Cannabis growers in Illinois face strict new standards for energy and water usage. The Cannabis Regulation and Tax Act, signed into law in June by Governor J.B. Pritzker, legalized the cultivation and sale of adult use cannabis. It also placed limits on the amount of electricity and water cannabis growers can use, and on water runoff and wastewater associated with cannabis grow operations.
Industry observers describe the Illinois energy and environmental rules governing cannabis cultivation as the strictest in the nation. State Rep. Kelly Cassidy, a lead sponsor of the Cannabis Regulation and Tax Act, described the legislation as ushering in “a new, smarter era of cannabis regulation in our state.”
The energy conservation rules target indoor cannabis production, which is how the majority of U.S. growers cultivate cannabis, according to a 2018 report from New Frontier Data. Indoor cannabis growing demands a lot of energy. Last year, for example, cannabis growers in Denver accounted for about 3% of the city’s total electricity usage, according to city officials. New Frontier Data forecasts that energy consumption by legal cannabis growers nationwide could jump 162% by 2022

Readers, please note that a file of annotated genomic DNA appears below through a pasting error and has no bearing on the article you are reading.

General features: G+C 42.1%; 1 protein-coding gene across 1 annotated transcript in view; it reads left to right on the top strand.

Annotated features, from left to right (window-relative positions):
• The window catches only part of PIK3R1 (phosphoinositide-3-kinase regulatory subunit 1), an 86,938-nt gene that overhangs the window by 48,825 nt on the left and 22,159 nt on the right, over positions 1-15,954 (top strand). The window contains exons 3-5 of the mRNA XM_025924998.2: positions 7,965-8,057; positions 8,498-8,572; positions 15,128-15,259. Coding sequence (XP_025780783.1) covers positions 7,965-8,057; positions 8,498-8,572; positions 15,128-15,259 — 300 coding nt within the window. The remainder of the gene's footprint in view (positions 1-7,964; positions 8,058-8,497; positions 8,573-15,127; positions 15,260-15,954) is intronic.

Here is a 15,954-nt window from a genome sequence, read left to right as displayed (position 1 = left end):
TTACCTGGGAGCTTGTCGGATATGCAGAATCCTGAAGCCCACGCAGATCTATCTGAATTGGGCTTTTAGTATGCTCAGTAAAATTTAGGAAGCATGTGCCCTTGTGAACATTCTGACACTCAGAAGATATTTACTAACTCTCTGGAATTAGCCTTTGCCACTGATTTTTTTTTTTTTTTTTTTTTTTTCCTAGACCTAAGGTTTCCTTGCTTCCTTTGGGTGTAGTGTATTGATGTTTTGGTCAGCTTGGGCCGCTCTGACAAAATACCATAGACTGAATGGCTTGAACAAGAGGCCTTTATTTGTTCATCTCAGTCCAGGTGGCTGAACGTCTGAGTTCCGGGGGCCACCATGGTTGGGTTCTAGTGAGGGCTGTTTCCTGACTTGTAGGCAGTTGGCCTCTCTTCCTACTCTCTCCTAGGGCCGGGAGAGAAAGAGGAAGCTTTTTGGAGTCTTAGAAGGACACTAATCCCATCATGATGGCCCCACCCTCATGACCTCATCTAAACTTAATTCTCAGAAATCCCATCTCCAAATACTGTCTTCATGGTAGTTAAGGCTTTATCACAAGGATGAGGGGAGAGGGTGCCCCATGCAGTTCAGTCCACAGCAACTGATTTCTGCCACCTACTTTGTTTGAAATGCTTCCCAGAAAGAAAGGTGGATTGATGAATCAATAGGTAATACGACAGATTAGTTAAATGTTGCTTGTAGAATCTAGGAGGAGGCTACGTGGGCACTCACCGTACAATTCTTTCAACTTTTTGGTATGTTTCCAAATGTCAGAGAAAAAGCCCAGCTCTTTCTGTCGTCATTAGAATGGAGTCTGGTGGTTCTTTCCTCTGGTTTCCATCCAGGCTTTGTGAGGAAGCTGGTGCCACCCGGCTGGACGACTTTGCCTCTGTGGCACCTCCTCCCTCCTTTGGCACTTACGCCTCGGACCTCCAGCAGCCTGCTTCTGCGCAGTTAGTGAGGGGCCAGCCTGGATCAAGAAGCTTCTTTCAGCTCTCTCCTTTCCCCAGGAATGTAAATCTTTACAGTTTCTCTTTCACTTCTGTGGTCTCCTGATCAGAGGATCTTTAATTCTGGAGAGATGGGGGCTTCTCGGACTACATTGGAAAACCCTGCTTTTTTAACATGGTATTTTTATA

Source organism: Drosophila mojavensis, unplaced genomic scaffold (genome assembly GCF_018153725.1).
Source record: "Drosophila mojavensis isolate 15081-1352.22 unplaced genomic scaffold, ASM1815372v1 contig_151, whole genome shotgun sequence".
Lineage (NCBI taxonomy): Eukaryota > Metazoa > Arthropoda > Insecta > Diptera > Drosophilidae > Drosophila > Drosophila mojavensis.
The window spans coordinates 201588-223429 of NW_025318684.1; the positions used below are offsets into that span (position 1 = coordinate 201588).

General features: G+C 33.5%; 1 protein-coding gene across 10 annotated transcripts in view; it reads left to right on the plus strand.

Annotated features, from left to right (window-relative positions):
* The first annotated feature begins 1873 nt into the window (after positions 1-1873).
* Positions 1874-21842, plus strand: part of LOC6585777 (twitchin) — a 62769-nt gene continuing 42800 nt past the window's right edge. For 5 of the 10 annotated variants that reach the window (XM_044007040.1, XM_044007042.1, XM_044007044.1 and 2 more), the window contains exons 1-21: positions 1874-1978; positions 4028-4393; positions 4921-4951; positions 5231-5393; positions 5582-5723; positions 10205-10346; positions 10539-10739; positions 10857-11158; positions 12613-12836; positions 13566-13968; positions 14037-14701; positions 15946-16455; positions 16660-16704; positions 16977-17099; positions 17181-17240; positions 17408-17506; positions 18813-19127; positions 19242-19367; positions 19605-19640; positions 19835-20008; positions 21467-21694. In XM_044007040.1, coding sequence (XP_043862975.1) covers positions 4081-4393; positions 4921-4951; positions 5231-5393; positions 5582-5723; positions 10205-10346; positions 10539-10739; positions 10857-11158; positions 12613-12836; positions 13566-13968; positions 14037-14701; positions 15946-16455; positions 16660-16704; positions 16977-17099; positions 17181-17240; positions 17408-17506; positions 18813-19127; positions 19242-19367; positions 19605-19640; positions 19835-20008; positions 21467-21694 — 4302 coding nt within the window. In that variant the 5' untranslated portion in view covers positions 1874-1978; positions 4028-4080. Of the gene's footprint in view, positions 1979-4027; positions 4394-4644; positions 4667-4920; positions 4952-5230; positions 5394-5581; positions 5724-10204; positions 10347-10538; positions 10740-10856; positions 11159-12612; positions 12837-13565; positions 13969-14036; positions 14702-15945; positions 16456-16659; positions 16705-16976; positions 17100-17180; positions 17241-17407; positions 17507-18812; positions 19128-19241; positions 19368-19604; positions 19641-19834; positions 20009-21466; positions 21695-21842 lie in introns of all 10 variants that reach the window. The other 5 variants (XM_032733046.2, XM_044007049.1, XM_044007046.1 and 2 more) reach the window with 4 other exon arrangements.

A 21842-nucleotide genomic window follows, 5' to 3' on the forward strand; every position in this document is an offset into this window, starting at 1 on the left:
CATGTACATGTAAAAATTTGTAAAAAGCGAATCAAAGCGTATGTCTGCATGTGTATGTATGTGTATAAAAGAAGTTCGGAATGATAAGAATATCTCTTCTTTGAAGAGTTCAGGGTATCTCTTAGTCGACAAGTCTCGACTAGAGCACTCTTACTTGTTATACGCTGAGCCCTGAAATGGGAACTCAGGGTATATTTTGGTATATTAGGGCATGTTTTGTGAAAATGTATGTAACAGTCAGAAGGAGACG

“This is a high-resource-use industry and it doesn’t have to be,” Rep. Cassidy, a Democrat from Chicago, said in a report aired on St. Louis public radio. “Illinois can show the way to do it in a better way.”
Illinois cannabis growers must employ automatic watering systems, and limit production of runoff water. Cannabis growers in the state also must install equipment to collect and filter wastewater for future use.
The law also limits energy consumption. A grower in Illinois can use no more than 36 watts per square foot to cannabis light plants, and they must use approved high-efficiency lighting.